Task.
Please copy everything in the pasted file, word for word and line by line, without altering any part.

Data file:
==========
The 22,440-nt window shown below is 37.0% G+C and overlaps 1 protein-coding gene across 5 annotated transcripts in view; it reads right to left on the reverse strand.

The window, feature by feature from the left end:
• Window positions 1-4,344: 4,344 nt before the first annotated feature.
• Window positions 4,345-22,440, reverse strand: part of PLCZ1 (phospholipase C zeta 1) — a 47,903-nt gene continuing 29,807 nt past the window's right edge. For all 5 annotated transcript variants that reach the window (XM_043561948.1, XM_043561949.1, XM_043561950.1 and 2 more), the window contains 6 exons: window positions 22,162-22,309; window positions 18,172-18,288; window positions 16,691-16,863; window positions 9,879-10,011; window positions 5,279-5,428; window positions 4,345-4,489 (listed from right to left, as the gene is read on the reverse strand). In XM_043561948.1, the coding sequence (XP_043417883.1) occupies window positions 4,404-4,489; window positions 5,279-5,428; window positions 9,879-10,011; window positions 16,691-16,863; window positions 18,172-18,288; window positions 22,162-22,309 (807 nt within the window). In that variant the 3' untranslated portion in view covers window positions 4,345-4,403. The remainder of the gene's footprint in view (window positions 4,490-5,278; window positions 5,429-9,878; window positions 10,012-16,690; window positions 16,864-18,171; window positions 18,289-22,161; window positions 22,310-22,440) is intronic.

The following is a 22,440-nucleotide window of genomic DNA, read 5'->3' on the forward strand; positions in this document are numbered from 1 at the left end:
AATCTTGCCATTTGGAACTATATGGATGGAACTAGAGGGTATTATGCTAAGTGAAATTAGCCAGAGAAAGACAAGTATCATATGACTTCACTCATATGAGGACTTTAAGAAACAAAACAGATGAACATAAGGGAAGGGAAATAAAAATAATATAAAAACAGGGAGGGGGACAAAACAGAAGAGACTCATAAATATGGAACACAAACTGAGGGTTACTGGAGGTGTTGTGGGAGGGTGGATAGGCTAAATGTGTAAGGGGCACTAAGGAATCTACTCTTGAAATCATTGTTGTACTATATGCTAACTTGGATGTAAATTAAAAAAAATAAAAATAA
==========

The 22,440-nt window shown below is 37.0% G+C and overlaps 1 protein-coding gene across 5 annotated transcripts in view; it reads right to left on the reverse strand.

The window, feature by feature from the left end:
• Window positions 1-4,344: 4,344 nt before the first annotated feature.
• Window positions 4,345-22,440, reverse strand: part of PLCZ1 (phospholipase C zeta 1) — a 47,903-nt gene continuing 29,807 nt past the window's right edge. For all 5 annotated transcript variants that reach the window (XM_043561948.1, XM_043561949.1, XM_043561950.1 and 2 more), the window contains 6 exons: window positions 22,162-22,309; window positions 18,172-18,288; window positions 16,691-16,863; window positions 9,879-10,011; window positions 5,279-5,428; window positions 4,345-4,489 (listed from right to left, as the gene is read on the reverse strand). In XM_043561948.1, the coding sequence (XP_043417883.1) occupies window positions 4,404-4,489; window positions 5,279-5,428; window positions 9,879-10,011; window positions 16,691-16,863; window positions 18,172-18,288; window positions 22,162-22,309 (807 nt within the window). In that variant the 3' untranslated portion in view covers window positions 4,345-4,403. The remainder of the gene's footprint in view (window positions 4,490-5,278; window positions 5,429-9,878; window positions 10,012-16,690; window positions 16,864-18,171; window positions 18,289-22,161; window positions 22,310-22,440) is intronic.

The following is a 22,440-nucleotide window of genomic DNA, read 5'->3' on the forward strand; positions in this document are numbered from 1 at the left end:
AATCTTGCCATTTGGAACTATATGGATGGAACTAGAGGGTATTATGCTAAGTGAAATTAGCCAGAGAAAGACAAGTATCATATGACTTCACTCATATGAGGACTTTAAGAAACAAAACAGATGAACATAAGGGAAGGGAAATAAAAATAATATAAAAACAGGGAGGGGGACAAAACAGAAGAGACTCATAAATATGGAACACAAACTGAGGGTTACTGGAGGTGTTGTGGGAGGGTGGATAGGCTAAATGTGTAAGGGGCACTAAGGAATCTACTCTTGAAATCATTGTTGTACTATATGCTAACTTGGATGTAAATTAAAAAAAATAAAAATAA